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Putting other vehicles in the same forests got similar high hits but tanks by themselves (in desert test ranges) didn’t register.Luckily a sceptic somewhere decided to representations, it operates in a specifically immaterial way…So, awareness is not explained by connectionism.A cautionary tale in artificial intelligence tells about researchers training an neural network (NN) to detect tanks in photographs, succeeding, only to realize the photographs had been collected under specific conditions for tanks/non-tanks and the NN had learned something useless like time of day.This story is often told to warn about the limits of algorithms and importance of data collection to avoid where the collected data can be solved using algorithms that do not generalize to the true data distribution, but the tank story is usually never sourced.Then they tested the same systems in other environment and there results were suddenly shockingly bad.Turns out the image recognition was keying off the trees with tank-like minor features rather than the tank itself.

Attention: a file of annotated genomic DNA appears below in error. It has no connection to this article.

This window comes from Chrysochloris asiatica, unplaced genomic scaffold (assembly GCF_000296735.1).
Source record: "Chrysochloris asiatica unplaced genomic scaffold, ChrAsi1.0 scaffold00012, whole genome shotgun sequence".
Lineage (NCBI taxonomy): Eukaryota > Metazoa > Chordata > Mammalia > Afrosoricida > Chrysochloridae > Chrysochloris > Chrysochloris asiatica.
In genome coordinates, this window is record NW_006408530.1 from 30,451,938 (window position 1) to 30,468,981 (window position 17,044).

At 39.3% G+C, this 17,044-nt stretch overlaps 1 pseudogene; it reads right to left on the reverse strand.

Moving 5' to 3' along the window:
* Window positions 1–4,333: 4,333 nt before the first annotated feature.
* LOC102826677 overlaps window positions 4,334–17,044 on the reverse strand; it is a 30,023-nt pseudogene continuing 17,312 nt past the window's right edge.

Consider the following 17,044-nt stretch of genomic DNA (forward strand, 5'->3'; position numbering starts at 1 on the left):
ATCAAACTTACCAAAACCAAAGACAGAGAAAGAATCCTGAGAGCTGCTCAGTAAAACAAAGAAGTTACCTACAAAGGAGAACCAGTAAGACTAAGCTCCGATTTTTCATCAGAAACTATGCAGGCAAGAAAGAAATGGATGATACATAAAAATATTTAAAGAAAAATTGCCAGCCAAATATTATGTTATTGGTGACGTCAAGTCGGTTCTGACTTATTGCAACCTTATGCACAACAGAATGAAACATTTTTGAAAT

It didn’t learn the differences between dogs and wolves, but instead learned that wolves were on snow in their picture and dogs were on grass.If you notice that you look at something this way, and then that way, and it looks different, you’ll notice something is odd. Nor is it able to identify any bias that might exist in the corpus of data it was trained on…or maybe it is.If there is any property of the training data set that is strongly predictive of the training criterion, it will zero in on that property with the ferocious clarity of Darwinism.I collate many extent versions dating back a quarter of a century to 1992 along with two NN-related anecdotes from the 1960s; their contradictions & details indicate a classic , with a probable origin in a speculative question in the 1960s by Edward Fredkin at an AI conference about some early NN research, which was subsequently classified & never followed up on.I suggest that dataset bias is real but exaggerated by the tank story, giving a misleading indication of risks from deep learning and that it would be better to not repeat it but use real examples of dataset bias and focus on larger-scale risks like AI systems optimizing for wrong utility functions. T.’s Center for Brains, Minds and Machines, offered a classic parable used to illustrate this disconnect.